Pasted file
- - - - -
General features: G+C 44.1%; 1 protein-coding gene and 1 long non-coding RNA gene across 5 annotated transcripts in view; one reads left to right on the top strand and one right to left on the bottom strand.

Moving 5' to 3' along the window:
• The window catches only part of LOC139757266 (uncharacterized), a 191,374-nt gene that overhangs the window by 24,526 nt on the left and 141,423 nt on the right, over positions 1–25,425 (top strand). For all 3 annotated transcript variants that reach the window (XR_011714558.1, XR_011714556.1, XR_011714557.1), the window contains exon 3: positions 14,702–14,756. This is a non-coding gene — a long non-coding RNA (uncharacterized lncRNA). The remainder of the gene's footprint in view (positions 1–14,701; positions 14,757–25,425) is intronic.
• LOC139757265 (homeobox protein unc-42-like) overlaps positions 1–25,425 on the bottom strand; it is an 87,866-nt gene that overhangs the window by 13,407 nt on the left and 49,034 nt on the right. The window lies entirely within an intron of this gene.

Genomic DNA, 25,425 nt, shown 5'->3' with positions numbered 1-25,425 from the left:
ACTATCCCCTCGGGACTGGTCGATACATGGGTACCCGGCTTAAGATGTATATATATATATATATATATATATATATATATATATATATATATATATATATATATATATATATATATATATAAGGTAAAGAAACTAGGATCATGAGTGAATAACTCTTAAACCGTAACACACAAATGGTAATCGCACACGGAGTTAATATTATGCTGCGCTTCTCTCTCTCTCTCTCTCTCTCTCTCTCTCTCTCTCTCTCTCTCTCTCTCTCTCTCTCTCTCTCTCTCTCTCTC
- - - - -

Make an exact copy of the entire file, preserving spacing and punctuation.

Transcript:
General features: G+C 44.1%; 1 protein-coding gene and 1 long non-coding RNA gene across 5 annotated transcripts in view; one reads left to right on the top strand and one right to left on the bottom strand.

Moving 5' to 3' along the window:
• The window catches only part of LOC139757266 (uncharacterized), a 191,374-nt gene that overhangs the window by 24,526 nt on the left and 141,423 nt on the right, over positions 1–25,425 (top strand). For all 3 annotated transcript variants that reach the window (XR_011714558.1, XR_011714556.1, XR_011714557.1), the window contains exon 3: positions 14,702–14,756. This is a non-coding gene — a long non-coding RNA (uncharacterized lncRNA). The remainder of the gene's footprint in view (positions 1–14,701; positions 14,757–25,425) is intronic.
• LOC139757265 (homeobox protein unc-42-like) overlaps positions 1–25,425 on the bottom strand; it is an 87,866-nt gene that overhangs the window by 13,407 nt on the left and 49,034 nt on the right. The window lies entirely within an intron of this gene.

Genomic DNA, 25,425 nt, shown 5'->3' with positions numbered 1-25,425 from the left:
ACTATCCCCTCGGGACTGGTCGATACATGGGTACCCGGCTTAAGATGTATATATATATATATATATATATATATATATATATATATATATATATATATATATATATATATATATATATATAAGGTAAAGAAACTAGGATCATGAGTGAATAACTCTTAAACCGTAACACACAAATGGTAATCGCACACGGAGTTAATATTATGCTGCGCTTCTCTCTCTCTCTCTCTCTCTCTCTCTCTCTCTCTCTCTCTCTCTCTCTCTCTCTCTCTCTCTCTCTCTCTCTC